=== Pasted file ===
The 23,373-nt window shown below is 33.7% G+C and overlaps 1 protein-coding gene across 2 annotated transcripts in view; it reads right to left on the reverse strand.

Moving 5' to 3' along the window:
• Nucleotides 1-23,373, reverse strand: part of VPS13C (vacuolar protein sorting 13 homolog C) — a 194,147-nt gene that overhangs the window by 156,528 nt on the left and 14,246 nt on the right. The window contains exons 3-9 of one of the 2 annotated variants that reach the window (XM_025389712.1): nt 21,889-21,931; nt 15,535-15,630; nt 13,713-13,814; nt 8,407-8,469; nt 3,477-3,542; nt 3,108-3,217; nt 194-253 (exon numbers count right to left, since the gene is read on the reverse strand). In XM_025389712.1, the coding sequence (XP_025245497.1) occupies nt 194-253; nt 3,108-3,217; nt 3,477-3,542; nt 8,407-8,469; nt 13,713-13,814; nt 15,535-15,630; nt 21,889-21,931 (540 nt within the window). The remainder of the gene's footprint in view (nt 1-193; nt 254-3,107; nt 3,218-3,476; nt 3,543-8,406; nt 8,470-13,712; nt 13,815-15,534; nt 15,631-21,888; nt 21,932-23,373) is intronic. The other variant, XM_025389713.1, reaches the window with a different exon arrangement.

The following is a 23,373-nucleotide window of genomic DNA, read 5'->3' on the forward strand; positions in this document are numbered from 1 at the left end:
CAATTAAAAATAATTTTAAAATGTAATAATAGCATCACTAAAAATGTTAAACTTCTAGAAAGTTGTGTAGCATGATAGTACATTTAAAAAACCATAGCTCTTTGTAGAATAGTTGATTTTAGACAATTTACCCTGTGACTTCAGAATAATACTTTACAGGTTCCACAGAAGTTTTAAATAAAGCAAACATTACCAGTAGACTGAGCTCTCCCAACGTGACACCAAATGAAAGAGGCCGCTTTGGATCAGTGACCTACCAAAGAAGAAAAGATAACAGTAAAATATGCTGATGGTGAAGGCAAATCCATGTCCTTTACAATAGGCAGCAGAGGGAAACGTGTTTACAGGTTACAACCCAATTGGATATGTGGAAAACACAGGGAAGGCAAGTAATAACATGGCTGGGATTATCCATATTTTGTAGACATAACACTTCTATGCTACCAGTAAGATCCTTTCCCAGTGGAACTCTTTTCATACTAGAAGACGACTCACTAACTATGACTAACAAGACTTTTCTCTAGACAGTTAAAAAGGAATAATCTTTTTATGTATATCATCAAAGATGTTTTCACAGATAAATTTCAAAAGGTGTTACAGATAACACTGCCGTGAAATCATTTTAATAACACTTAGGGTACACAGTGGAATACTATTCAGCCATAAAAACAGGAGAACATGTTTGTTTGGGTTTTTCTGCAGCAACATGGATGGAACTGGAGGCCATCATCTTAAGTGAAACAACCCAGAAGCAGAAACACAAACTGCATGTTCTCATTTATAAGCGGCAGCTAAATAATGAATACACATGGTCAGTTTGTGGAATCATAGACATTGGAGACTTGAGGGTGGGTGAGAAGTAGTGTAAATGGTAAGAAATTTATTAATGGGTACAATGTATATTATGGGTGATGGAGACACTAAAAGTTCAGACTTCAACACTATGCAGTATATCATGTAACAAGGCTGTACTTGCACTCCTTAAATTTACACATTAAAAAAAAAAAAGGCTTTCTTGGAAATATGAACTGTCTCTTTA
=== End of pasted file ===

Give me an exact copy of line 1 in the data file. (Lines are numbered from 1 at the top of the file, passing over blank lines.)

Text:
The 23,373-nt window shown below is 33.7% G+C and overlaps 1 protein-coding gene across 2 annotated transcripts in view; it reads right to left on the reverse strand.